SEB grants grace period to third of milk producers

Nils Niitra
, reporter
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Photo: Arvet Mägi/Virumaa Teataja

Over a third of milk producing clients of SEB have applied for grace period regarding loan payments, and some are failing to even pay the interests.   

Last fall, Postimees wrote about serious crisis threatening the agriculture, and yet few were those who foresaw the downturn in dairying and pig farming to be so lengthy and so severe.

While last year it was the Russian sanctions that dropped the milk prices, this is now amplified by global overproduction. Hard pressed as they were due by being banned from exporting live pigs into Russia, swine farmers have now been hit by the African fever.

According to SEB board member Indrek Julge, agriculture is having hard times for a year or more. «At the beginning of the year the hopes were that in second half milk prices would rise, but by today it is obvious it has fallen all over Europe,» said Mr Julge.

Currently, SEB features milk producer loans for €180m. Of that, about a third has now been put to total or partial hold regarding principal amount payments. The overall grace period total is above a third.

Mr Julge said the farmers have learned the lesson of 2009 crisis and have come early on to talk to the banks. «We have awarded quite a lot of grace already; on the other hand, the farmers have actively been cutting their costs and made production more effective,» he added. Grace period can be applied for a year, but Mr Julge says the bank may extend it if the need arises – provided that the client is able to pay the interests. «The goal of the bank is to make these loans work sooner or later.»

SEB has calculated at what milk production cost a farmer may make ends meet. «At the end of last year, it was €310 per tonne; today, however, the corresponding figure is €260 per tonne,» said Mr Julge. Despite that, he says whoever is able lives on old reserves as producing milk is a loss-making activity at the moment.  

Though in dire straits, Mr Julge says it is only some few who cannot even pay the interests.

Big shed idle

Head of Estonian Chamber of Agriculture and Commerce Roomet Sõrmus says cow owners prefer halting production to filing bankruptcy. They are also economising on account of additional production-boosting feeds. «Naturally, investments plans have also been frozen,» said Mr Sõrmus.

For the most part, it is the smaller dairy farmers who quit, but bigger ones are being added. «Whoever quits dairy will lean increasingly into cereals,» added Mr Sõrmus. As an example, this spring Tartu County’s Haage Agro sold 300 cows for whom a modern free range shed had been built. The large shed is just standing there, empty.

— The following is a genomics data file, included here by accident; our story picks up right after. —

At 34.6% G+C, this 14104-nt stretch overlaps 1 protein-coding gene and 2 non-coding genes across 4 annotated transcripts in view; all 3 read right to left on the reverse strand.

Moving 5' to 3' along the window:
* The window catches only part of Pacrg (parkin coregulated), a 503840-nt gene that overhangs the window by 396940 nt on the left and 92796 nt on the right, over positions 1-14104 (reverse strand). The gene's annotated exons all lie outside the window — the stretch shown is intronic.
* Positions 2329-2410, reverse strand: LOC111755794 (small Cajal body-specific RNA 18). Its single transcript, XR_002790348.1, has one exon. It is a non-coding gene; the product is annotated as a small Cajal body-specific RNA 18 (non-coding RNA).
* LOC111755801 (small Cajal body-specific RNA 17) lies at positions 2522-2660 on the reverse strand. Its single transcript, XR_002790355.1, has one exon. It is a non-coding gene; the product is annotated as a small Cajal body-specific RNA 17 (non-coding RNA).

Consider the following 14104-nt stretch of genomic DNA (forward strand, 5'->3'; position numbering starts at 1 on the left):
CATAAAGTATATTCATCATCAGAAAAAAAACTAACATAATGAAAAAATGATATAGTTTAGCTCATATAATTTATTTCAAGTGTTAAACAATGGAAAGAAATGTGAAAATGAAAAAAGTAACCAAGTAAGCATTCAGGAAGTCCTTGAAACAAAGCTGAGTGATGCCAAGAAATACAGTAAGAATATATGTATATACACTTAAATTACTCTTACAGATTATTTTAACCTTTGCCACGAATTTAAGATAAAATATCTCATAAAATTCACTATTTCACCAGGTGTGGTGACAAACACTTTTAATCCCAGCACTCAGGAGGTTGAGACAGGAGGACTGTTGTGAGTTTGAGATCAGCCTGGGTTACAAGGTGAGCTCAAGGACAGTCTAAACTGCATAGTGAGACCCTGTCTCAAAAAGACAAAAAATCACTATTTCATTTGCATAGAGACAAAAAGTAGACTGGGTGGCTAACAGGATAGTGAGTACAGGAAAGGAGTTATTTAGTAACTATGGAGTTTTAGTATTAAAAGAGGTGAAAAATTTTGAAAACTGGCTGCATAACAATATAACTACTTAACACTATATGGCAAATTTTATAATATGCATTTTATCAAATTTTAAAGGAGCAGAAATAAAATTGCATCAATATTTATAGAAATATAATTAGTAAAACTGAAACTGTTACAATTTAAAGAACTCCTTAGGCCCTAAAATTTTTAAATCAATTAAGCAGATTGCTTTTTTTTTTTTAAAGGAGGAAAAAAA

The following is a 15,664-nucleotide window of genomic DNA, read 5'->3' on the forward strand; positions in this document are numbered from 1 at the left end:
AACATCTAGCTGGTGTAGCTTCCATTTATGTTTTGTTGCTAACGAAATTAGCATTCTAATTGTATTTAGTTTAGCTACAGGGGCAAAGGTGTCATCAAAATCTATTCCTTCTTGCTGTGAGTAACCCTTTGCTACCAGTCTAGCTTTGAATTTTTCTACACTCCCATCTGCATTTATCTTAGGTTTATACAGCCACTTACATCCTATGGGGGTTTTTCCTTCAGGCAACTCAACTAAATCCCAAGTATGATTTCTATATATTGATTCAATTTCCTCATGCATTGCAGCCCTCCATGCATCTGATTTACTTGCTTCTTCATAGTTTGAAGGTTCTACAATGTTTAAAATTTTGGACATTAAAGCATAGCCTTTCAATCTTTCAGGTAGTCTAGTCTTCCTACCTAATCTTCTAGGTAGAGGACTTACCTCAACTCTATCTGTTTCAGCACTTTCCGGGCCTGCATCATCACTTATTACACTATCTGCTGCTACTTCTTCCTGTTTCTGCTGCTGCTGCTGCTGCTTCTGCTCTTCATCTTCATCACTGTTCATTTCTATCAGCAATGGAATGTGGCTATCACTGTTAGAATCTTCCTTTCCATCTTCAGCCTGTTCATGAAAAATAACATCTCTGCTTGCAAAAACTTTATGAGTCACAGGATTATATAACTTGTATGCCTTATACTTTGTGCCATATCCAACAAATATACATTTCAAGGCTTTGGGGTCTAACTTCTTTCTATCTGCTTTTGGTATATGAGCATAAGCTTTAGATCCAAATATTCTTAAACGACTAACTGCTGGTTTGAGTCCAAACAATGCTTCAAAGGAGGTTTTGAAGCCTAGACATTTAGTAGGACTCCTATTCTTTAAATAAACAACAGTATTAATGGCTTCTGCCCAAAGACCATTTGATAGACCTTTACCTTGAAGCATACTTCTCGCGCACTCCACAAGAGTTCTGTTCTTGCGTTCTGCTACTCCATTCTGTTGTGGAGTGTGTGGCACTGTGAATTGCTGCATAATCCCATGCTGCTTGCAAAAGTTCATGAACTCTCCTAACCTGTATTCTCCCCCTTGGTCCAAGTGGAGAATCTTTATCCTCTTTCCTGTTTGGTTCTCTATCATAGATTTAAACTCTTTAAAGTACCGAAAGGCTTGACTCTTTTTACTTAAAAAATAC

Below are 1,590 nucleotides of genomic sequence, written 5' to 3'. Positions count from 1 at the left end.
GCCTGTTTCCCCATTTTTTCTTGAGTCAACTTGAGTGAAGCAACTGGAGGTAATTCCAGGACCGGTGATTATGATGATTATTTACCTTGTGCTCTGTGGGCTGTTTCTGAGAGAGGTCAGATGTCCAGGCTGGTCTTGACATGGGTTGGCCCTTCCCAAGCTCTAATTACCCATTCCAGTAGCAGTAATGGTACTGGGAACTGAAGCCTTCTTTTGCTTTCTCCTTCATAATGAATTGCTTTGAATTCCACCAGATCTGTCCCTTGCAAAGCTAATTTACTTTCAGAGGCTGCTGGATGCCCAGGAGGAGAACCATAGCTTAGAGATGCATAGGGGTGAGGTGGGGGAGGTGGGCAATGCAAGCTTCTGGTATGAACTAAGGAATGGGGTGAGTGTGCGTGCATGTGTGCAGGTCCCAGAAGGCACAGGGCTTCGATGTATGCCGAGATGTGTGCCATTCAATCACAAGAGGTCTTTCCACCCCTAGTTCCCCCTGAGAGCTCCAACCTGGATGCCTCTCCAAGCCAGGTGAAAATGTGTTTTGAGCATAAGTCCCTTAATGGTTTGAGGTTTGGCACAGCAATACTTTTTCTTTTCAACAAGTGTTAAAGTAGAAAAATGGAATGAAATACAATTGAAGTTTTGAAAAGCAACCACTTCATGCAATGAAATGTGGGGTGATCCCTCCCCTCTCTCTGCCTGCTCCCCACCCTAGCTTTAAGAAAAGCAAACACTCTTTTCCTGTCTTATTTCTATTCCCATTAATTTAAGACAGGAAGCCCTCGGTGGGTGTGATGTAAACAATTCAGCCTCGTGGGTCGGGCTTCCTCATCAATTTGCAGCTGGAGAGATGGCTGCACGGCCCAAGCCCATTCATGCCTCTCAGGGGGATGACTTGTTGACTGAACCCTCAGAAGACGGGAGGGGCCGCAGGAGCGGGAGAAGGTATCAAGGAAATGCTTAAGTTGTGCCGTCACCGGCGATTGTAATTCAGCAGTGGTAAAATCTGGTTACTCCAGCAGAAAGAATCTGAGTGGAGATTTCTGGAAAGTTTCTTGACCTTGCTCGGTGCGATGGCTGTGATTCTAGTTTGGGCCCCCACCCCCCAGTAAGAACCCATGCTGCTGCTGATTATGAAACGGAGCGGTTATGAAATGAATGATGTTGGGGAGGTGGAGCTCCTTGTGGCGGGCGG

To survive, farmers are also selling young animals abroad. Mr Sõrmus says at the end of June there were 5,000 cows less year-on-year. Breeder association says about 50 dairy farmers more are about to quit with 5,000 cows. That’ll be ten percent of Estonia’s cows.

Mr Sõrmus added that by now a fifth of Estonian breeding herd sows have been put away. «The African swine fever third zone includes about a third of Estonia’s swine and they have to sell their produce way below production cost,» he said. «At the moment, it seems it can grow worse still – us losing at least a third of our swine is no longer a prediction, but the life.»

Cereals farmers, though blessed with excellent crops this year, are regrettably faced with a steep fall on prices this past month said Mr Sõrmus.

Quality suffers

According to CEO of cheese and butter producer E-Piim, Jaanus Murakas, the forced cuts at farms with added fodder is somewhat felt in quality of milk. Cheese production, however, demands milk of especially high quality.  

«This summer, dry weight content of milk has been lower,» he said. Mr Murakas added that  silage from grasslands makes for about half of dry weight assumed by a free range shed cow while the rest is all kinds of additional feeds that must be bought. It is here that the farms are economising and thus the amounts milked out are shrinking.

Good cheese needs high quality milk and excellent farming culture. «This is work of centuries to get such pedigree herd and farming culture,» he added. «We have an European top level dairy cattle in Estonia, but still the farms are not breaking even. And now this top cattle is simply being destroyed.»

Mr Murakas said jobs are bleeding in agriculture and related domains. «One job at a farm makes for five to eight someplace else,» he explained. As an example of that, Atria Estonia just decided to shut down Vastse-Kuuste meat plant and lay off 40 people. The main reason was restrictions due to African swine fever.

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